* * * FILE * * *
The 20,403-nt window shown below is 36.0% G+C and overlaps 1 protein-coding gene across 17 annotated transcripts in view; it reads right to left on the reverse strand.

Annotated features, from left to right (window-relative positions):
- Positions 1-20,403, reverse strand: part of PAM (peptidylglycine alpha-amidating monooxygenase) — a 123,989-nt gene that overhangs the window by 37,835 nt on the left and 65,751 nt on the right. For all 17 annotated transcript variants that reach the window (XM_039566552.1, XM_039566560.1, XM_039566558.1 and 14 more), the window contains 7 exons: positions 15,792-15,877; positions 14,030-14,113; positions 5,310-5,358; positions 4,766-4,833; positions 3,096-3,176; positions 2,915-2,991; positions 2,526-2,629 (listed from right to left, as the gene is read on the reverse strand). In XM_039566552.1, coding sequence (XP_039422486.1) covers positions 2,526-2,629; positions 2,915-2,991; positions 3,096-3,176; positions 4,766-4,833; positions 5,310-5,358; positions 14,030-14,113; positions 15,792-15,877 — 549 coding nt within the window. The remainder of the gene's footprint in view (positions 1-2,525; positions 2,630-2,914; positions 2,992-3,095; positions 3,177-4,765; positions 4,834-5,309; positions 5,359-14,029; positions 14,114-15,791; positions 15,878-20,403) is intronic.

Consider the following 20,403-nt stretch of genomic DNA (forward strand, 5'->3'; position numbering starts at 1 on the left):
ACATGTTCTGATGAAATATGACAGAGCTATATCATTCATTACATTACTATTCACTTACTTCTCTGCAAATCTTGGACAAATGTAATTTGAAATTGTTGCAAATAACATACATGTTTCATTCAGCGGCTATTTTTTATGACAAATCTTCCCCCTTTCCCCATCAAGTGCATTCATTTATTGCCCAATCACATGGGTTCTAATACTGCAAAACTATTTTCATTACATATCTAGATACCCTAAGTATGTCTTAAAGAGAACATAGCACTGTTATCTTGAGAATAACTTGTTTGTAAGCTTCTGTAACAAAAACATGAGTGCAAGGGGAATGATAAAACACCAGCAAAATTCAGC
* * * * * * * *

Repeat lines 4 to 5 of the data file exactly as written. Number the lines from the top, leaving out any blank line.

Consider the following 20,403-nt stretch of genomic DNA (forward strand, 5'->3'; position numbering starts at 1 on the left):
ACATGTTCTGATGAAATATGACAGAGCTATATCATTCATTACATTACTATTCACTTACTTCTCTGCAAATCTTGGACAAATGTAATTTGAAATTGTTGCAAATAACATACATGTTTCATTCAGCGGCTATTTTTTATGACAAATCTTCCCCCTTTCCCCATCAAGTGCATTCATTTATTGCCCAATCACATGGGTTCTAATACTGCAAAACTATTTTCATTACATATCTAGATACCCTAAGTATGTCTTAAAGAGAACATAGCACTGTTATCTTGAGAATAACTTGTTTGTAAGCTTCTGTAACAAAAACATGAGTGCAAGGGGAATGATAAAACACCAGCAAAATTCAGC